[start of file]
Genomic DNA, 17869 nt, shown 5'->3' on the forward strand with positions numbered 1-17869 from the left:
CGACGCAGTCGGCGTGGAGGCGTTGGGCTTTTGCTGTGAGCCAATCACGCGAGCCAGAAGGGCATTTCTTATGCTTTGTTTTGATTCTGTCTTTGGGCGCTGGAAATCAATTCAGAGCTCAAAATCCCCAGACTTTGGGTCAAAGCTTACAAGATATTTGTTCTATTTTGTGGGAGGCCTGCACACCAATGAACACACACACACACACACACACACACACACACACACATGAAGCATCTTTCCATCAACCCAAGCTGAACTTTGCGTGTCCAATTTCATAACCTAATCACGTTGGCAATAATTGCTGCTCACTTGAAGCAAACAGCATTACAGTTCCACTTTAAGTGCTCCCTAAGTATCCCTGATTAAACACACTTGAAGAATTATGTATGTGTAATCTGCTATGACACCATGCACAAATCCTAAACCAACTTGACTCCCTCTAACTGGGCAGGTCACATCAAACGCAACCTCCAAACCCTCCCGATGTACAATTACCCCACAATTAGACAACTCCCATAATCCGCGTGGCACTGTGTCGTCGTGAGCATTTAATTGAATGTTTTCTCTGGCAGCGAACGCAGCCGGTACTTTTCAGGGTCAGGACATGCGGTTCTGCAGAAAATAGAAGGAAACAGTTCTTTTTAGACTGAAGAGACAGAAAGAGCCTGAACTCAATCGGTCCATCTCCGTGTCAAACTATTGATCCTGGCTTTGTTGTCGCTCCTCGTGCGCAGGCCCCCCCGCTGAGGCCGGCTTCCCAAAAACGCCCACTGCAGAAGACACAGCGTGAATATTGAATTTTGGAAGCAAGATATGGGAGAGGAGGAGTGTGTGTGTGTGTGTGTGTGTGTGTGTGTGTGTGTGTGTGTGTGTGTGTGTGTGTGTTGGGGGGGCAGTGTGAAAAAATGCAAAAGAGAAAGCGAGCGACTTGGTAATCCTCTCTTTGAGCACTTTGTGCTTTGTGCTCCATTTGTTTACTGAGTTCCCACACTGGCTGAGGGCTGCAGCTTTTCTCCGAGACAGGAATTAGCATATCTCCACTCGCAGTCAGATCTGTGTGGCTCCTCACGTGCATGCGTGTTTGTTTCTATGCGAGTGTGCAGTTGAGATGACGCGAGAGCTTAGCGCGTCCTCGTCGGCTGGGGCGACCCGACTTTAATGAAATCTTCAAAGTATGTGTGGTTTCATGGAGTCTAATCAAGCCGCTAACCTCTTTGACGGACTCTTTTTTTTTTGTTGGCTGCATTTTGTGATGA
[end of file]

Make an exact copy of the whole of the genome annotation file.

Genomic DNA, 17869 nt, shown 5'->3' on the forward strand with positions numbered 1-17869 from the left:
CGACGCAGTCGGCGTGGAGGCGTTGGGCTTTTGCTGTGAGCCAATCACGCGAGCCAGAAGGGCATTTCTTATGCTTTGTTTTGATTCTGTCTTTGGGCGCTGGAAATCAATTCAGAGCTCAAAATCCCCAGACTTTGGGTCAAAGCTTACAAGATATTTGTTCTATTTTGTGGGAGGCCTGCACACCAATGAACACACACACACACACACACACACACACACACACACATGAAGCATCTTTCCATCAACCCAAGCTGAACTTTGCGTGTCCAATTTCATAACCTAATCACGTTGGCAATAATTGCTGCTCACTTGAAGCAAACAGCATTACAGTTCCACTTTAAGTGCTCCCTAAGTATCCCTGATTAAACACACTTGAAGAATTATGTATGTGTAATCTGCTATGACACCATGCACAAATCCTAAACCAACTTGACTCCCTCTAACTGGGCAGGTCACATCAAACGCAACCTCCAAACCCTCCCGATGTACAATTACCCCACAATTAGACAACTCCCATAATCCGCGTGGCACTGTGTCGTCGTGAGCATTTAATTGAATGTTTTCTCTGGCAGCGAACGCAGCCGGTACTTTTCAGGGTCAGGACATGCGGTTCTGCAGAAAATAGAAGGAAACAGTTCTTTTTAGACTGAAGAGACAGAAAGAGCCTGAACTCAATCGGTCCATCTCCGTGTCAAACTATTGATCCTGGCTTTGTTGTCGCTCCTCGTGCGCAGGCCCCCCCGCTGAGGCCGGCTTCCCAAAAACGCCCACTGCAGAAGACACAGCGTGAATATTGAATTTTGGAAGCAAGATATGGGAGAGGAGGAGTGTGTGTGTGTGTGTGTGTGTGTGTGTGTGTGTGTGTGTGTGTGTGTGTGTGTGTGTTGGGGGGGCAGTGTGAAAAAATGCAAAAGAGAAAGCGAGCGACTTGGTAATCCTCTCTTTGAGCACTTTGTGCTTTGTGCTCCATTTGTTTACTGAGTTCCCACACTGGCTGAGGGCTGCAGCTTTTCTCCGAGACAGGAATTAGCATATCTCCACTCGCAGTCAGATCTGTGTGGCTCCTCACGTGCATGCGTGTTTGTTTCTATGCGAGTGTGCAGTTGAGATGACGCGAGAGCTTAGCGCGTCCTCGTCGGCTGGGGCGACCCGACTTTAATGAAATCTTCAAAGTATGTGTGGTTTCATGGAGTCTAATCAAGCCGCTAACCTCTTTGACGGACTCTTTTTTTTTTGTTGGCTGCATTTTGTGATGA